What Is That Elusive Half Halt, what do I use it for and how do I get my horse to do a Half Halt?

The American Driving Society explains the Half Halt like this:

The half-halt is a hardly visible, almost simultaneous, coordinated action of the aids, (voice, whip, and hands of the driver), with the   object of increasing the attention and balance of the horse before the   execution of several movements or transitions to lesser and higher paces. In shifting slightly more weight onto the horse’s hind quarters the engagement of the hind legs and the balance on the haunches are facilitated for the benefit of the lightness of the forehand and the horse’s balance as a whole.

The half-halt performs many functions: rebalancing, asking for attention, adjusting tempo (use outside rein for this), setting up for a transition between gaits, setting up for a movement, figure, or change of direction, increasing the horse’s core strength, asking for greater self-carriage and engagement, just to name a few.

Mary Twelveponies, in her book “Everyday Training Backyard Dressage”, shows how in the Disney movie “Miracle of the White Stallions”,  that during the exhibition for Patton, when Podhajsky comes down the center line in the canter and starts a canter pirouette, his use of the Half Halt puts his horse back together and he finishes the movement beautifully.

When you are riding a horse you also have your seat and legs with which to help communicate the Half Halt to your horse.

For drivers, we communicate the Half Halt to our horse by slightly squeezing both reins or one rein to get him first to listen to us.  Then again signaling him to  shorten his stride.  Once he shortens the stride, then slightly release the rein so he knows that you want him to stay where you have put him. Now you want to tell him to engage his hind quarters by using his lower legs. 

When driving, this is done by a slight tap on the inside with your whip.  You need to tap him where your leg would normally be squeezing him if you were riding.  If you also ride your horse in ridden dressage, than this will come easier to your horse.  If you over tap, then you run the risk of his back dropping and his head coming up, whereby losing the self-carriage that you are trying for.  It is actually easier for your horse to do a Half Halt and get into self-carriage while being driven, because he does not need to compensate for the weight of the rider when he raises his back.

The Half Halt is the tool that drivers use to help set up their horse for the movement that they want them to do.  This tool helps the horse’s balance, rhythm and harmony while you are driving him.  Yes, it is hardly visible to the non-horse person when done properly.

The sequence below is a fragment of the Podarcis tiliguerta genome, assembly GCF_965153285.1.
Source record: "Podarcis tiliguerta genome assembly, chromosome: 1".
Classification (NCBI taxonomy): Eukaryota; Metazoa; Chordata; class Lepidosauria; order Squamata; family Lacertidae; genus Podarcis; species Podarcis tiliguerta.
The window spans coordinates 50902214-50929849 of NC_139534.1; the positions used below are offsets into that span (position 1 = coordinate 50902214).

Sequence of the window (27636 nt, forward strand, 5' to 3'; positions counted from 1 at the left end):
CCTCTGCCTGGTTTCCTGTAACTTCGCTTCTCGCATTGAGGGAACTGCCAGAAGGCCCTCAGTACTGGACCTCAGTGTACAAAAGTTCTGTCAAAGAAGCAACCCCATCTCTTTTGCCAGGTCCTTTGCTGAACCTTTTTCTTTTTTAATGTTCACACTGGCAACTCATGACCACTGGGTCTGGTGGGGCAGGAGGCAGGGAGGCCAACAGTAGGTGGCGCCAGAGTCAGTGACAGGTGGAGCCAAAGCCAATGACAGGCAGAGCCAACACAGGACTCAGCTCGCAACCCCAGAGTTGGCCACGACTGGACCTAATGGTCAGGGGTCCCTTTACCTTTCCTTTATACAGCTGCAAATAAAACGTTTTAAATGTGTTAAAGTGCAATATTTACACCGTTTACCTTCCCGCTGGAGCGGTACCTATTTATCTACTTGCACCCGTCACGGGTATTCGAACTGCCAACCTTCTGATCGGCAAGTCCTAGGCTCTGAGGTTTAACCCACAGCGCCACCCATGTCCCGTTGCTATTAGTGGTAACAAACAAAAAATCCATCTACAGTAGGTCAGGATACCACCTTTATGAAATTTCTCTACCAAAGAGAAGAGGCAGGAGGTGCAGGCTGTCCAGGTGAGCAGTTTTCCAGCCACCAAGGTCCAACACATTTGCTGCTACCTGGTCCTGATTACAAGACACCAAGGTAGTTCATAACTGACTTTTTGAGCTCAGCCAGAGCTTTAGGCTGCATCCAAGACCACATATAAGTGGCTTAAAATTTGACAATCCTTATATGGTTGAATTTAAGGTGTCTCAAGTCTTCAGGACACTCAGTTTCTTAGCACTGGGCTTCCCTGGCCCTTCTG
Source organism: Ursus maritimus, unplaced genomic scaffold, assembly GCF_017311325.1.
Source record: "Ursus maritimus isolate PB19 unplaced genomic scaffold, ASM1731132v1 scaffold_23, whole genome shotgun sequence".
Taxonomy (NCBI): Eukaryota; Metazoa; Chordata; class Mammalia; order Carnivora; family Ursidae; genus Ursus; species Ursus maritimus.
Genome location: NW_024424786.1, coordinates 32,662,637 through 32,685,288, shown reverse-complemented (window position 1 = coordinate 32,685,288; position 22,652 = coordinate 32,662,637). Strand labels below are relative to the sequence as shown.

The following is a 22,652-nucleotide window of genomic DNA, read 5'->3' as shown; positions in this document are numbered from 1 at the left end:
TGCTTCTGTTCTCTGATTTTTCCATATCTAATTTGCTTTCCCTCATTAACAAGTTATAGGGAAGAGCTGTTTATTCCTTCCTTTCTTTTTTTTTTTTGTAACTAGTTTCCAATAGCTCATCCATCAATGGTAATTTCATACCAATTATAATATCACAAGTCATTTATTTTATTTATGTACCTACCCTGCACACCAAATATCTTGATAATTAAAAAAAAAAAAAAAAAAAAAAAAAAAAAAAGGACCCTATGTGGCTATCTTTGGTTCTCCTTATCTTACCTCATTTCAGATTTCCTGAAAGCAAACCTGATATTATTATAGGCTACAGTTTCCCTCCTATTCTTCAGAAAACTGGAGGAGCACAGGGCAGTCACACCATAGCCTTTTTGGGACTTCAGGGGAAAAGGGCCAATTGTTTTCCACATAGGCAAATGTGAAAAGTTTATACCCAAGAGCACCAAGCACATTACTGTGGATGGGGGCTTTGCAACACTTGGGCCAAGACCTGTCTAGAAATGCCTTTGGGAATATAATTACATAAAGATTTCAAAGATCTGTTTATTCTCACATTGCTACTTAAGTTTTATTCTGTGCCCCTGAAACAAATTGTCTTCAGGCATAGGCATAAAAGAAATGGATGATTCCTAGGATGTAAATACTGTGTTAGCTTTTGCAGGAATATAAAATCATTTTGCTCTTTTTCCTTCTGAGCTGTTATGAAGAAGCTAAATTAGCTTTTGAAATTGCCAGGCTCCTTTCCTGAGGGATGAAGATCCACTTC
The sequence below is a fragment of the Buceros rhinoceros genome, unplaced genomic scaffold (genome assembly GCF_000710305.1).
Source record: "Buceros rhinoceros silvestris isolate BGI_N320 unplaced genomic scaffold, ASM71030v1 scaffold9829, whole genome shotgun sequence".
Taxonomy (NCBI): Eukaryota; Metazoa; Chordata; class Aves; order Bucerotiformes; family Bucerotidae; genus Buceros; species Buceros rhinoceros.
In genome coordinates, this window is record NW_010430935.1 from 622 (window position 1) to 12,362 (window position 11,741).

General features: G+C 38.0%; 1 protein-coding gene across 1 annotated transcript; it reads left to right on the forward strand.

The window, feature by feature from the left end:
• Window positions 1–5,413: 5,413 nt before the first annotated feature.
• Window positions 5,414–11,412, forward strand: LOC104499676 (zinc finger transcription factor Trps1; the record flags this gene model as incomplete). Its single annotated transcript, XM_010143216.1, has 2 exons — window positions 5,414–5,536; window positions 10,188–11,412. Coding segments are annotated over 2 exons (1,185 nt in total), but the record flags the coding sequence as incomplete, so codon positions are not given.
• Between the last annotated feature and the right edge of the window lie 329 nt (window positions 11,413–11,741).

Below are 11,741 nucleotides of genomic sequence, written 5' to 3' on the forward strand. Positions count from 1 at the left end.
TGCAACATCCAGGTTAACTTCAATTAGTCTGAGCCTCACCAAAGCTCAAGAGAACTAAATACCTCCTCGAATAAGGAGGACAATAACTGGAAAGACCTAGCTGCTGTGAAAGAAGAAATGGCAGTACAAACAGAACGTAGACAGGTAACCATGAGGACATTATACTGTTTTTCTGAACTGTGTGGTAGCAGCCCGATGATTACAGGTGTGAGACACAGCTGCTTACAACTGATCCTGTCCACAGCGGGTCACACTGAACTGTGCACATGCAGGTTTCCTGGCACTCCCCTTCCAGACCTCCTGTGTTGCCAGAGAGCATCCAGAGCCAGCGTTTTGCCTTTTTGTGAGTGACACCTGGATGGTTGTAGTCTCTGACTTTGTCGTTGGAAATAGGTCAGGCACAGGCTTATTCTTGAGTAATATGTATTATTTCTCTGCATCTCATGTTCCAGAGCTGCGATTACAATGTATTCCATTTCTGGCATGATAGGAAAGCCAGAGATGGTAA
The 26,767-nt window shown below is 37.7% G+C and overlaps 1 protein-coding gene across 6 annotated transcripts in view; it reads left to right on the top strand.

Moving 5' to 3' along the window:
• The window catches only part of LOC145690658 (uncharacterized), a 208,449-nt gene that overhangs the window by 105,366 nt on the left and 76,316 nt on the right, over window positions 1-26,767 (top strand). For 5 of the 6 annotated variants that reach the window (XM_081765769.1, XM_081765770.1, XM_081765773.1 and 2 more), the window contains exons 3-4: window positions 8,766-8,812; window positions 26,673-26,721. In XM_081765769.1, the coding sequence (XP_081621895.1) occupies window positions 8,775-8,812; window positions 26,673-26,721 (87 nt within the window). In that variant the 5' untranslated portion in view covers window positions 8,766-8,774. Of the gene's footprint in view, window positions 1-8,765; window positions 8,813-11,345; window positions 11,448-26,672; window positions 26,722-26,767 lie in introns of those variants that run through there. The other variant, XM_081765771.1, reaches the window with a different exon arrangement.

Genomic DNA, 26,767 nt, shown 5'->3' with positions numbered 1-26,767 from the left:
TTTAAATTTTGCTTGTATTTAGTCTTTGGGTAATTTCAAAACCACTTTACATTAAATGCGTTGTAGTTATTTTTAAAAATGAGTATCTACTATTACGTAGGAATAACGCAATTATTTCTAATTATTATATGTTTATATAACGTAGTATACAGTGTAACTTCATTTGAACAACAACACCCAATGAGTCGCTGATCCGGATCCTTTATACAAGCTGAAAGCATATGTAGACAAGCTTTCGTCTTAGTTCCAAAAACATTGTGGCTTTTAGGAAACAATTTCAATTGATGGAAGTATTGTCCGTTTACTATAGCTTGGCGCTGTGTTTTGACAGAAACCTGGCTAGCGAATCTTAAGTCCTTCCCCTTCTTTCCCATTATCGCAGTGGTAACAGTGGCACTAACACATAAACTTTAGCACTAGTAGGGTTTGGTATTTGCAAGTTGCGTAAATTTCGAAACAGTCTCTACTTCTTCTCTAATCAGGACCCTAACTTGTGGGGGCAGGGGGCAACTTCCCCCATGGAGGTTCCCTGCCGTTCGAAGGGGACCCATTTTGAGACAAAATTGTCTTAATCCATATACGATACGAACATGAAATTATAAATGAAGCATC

When teaching your horse the Half Halt you will first start as with all things with your horse at the walk.  If your horse cannot do it at the walk, then he won’t be able to do it at the trot or canter.

To execute the Half Halt while the horse is at a walk and on the bit, the driver will squeeze with their pinky finger just until he feels the horse check, and before the horse wants to slow, the driver then releases and urges the horse forward with his whip.  This results in the horse coming into better self-carriage.

The Half Halt can be asked for with both reins or with just one. One rein is used if the horse becomes overambitious, whereby you would use the outside rein, which is your speed rein.

If you want your horse to move to the left or right slightly, then you would use the rein opposite of the direction that you want to go.  This Half Halt has to be timed just as the inside back foot leaves the ground.  The result is the foot when it is set down will be under the center of the horses body, thereby moving him over a few inches.

When you are driving and ask for a Half Halt, have a word that you always use with the Half Halt, and soon all you will have to do is say the word. 
With my horses, I use the word “and”.

  •           A Half Halt helps rebalance your horse.
  •           Use your pinky finger and your word, then your whip on the horses side.
  •           Remember to release your pinky when your horse responds.
  •           Watch for your horses hind legs to become more engaged.
  •           Horse will develop self-carriage.
  •           Make sure your horse is always on the bit.

Teaching the Half Halt is a process that will take time.  If you have never used a Half Halt, you need to do short training periods, as your horse will get tired and possibly confused.  Once he has it at the walk, then you can progress to the trot and then canter.  You will notice that your horse will become more muscular as he learn to carry himself in a balanced manner.

As my final note, using Half Halts when coming down the center line to stop, will produce a smoother and squarer halt.  We all know that this is the last thing the judge will see at the end of your dressage test.  Leaving a good last impression is always a good thing!